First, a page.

Chinese state news agency Xinhua on Tuesday went after Tsai Ing-wen, Taiwan's new president, blaming her "extreme political style" on the fact that she's a single woman.
As a single female politician, she doesn't have the burden of a relationship, the constraints of a family, the worries about children, so politically, her style and tactics tend to be more emotional, personalized, and extreme.
It was pretty poor timing. China actually just went through a heated debate over whether women over 25 should still be called "leftover women," thanks to a TV commercial broaching the topic.
Published by the party mouthpiece, the article has been reposted by countless Chinese-language media outlets and reached a large domestic audience, triggering a public backlash.
"This is from official media? Isn't this a personal attack and discriminating against women?" asked one of the many Weibo users upset over the article.
"Although I also really hate DPP and Tsai Ing-wen, to attack someone's personal life and singleness is not quite decent," another Weibo user wrote.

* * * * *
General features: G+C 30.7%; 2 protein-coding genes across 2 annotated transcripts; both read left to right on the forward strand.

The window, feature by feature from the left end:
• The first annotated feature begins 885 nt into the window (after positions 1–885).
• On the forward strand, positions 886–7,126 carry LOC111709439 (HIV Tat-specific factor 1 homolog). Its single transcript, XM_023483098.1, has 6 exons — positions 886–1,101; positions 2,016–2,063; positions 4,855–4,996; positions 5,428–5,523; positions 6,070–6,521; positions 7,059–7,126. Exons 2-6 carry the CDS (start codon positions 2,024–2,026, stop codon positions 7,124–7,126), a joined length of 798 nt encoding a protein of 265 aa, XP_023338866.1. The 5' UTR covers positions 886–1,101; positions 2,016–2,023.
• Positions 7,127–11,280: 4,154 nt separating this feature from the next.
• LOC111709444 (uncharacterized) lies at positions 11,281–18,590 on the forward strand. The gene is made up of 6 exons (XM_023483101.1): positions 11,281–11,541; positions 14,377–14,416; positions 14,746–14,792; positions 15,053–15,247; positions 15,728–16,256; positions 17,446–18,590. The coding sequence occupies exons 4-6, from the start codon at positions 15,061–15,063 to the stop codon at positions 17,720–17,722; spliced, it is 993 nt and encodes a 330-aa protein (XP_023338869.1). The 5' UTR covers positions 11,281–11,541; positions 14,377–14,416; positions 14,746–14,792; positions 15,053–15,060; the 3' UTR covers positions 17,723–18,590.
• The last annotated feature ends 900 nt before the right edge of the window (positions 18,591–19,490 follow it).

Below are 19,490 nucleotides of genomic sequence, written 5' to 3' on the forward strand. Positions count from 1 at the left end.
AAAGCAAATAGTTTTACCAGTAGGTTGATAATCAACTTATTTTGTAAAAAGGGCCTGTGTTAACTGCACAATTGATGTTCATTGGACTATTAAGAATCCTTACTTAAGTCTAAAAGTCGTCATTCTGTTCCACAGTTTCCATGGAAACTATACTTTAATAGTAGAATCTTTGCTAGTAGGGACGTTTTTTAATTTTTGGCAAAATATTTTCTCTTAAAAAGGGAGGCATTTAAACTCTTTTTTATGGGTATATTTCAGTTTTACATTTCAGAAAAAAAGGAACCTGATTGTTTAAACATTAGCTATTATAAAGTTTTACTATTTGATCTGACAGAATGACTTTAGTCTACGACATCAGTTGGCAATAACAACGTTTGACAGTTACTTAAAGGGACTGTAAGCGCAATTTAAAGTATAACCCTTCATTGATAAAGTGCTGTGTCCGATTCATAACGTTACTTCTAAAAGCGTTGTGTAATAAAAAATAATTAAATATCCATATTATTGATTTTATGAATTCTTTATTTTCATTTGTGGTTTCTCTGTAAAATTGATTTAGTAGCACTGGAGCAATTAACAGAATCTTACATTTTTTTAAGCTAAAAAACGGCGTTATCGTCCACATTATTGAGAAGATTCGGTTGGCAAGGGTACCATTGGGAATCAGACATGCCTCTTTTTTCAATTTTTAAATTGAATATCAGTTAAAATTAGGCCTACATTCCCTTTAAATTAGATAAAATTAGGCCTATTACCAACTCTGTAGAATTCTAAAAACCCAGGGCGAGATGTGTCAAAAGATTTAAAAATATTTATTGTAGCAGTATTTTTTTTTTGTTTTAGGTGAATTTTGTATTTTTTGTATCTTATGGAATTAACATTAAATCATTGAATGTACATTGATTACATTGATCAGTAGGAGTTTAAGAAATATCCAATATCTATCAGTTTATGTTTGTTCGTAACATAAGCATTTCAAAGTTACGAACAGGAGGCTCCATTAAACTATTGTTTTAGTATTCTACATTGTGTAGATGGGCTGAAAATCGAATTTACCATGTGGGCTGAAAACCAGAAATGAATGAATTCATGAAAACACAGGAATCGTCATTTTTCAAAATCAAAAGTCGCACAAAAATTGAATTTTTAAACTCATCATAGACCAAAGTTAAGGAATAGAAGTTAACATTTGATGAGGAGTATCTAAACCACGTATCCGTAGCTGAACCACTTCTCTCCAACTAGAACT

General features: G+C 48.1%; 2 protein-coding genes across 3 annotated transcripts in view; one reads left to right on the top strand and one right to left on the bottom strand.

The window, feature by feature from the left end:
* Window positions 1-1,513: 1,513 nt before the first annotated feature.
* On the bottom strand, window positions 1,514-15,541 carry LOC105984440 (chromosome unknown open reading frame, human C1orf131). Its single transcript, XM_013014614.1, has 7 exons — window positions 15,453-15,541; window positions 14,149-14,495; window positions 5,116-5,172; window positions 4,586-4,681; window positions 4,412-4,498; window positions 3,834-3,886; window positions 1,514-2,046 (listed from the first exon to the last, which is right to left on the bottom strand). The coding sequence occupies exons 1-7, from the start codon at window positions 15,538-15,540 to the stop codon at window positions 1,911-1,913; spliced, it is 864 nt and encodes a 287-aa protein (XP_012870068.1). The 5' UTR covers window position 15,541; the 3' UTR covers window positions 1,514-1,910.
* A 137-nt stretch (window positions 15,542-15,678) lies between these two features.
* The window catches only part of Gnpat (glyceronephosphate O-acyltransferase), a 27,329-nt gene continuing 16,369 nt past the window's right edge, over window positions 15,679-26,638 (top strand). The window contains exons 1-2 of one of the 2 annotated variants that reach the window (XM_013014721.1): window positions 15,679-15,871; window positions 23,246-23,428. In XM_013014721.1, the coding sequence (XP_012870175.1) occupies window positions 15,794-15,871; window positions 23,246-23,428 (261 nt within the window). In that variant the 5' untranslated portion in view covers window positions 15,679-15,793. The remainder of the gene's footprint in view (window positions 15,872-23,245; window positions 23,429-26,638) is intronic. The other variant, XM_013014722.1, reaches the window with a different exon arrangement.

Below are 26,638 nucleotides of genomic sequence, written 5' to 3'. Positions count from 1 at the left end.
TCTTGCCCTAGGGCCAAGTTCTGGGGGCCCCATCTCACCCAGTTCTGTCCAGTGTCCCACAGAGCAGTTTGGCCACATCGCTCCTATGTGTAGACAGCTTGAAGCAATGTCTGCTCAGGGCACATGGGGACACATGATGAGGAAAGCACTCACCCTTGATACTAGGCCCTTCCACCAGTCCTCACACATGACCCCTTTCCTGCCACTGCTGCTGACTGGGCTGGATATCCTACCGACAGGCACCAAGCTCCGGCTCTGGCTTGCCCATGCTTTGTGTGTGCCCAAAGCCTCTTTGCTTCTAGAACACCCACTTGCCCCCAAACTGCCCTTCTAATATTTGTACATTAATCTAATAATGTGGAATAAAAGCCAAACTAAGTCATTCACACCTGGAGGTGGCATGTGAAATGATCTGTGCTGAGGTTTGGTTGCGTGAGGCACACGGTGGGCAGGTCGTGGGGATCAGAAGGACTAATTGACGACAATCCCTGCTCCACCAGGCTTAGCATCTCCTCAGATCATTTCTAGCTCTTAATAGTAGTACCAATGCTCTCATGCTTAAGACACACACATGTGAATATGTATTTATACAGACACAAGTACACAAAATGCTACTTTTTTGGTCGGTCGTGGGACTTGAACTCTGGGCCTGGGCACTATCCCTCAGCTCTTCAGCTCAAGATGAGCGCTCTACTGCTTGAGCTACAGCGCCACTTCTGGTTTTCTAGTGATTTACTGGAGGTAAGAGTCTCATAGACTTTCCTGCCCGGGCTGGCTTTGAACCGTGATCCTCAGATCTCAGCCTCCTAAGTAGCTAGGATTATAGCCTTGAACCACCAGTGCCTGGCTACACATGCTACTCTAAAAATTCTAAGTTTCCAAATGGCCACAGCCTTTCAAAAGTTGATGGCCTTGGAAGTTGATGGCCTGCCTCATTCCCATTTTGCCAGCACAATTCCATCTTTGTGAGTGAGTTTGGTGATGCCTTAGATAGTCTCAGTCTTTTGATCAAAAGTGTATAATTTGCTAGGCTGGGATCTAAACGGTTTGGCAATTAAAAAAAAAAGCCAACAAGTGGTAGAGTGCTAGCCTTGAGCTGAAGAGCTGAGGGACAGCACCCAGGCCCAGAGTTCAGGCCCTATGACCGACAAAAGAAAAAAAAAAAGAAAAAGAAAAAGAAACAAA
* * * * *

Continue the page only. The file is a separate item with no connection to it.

Many users raised the point that a couple of world leaders who have a good relationship with China are currently not married, including South Korea's Park Geun-hye and Russian President Vladimir Putin.
It didn't help that North Korea went after President Park with the same line of attack following a speech on unification two years ago.
"Such a rhetoric is low and obscene," another commented.
The mainland is also finding other ways to slam Tsai in the press. On Wednesday, Global Times, another state media outlet, published an editorial mocking her for stammering in a meeting with Marcus D. Jadotte, an assistant U.S. secretary of commerce.
But what Tsai really said was, "I have problem of saying THAT in Chinese language," referring to Jadotte's name.
Thankfully, some readers who know English watched the original video and debunked the hole in the reporting.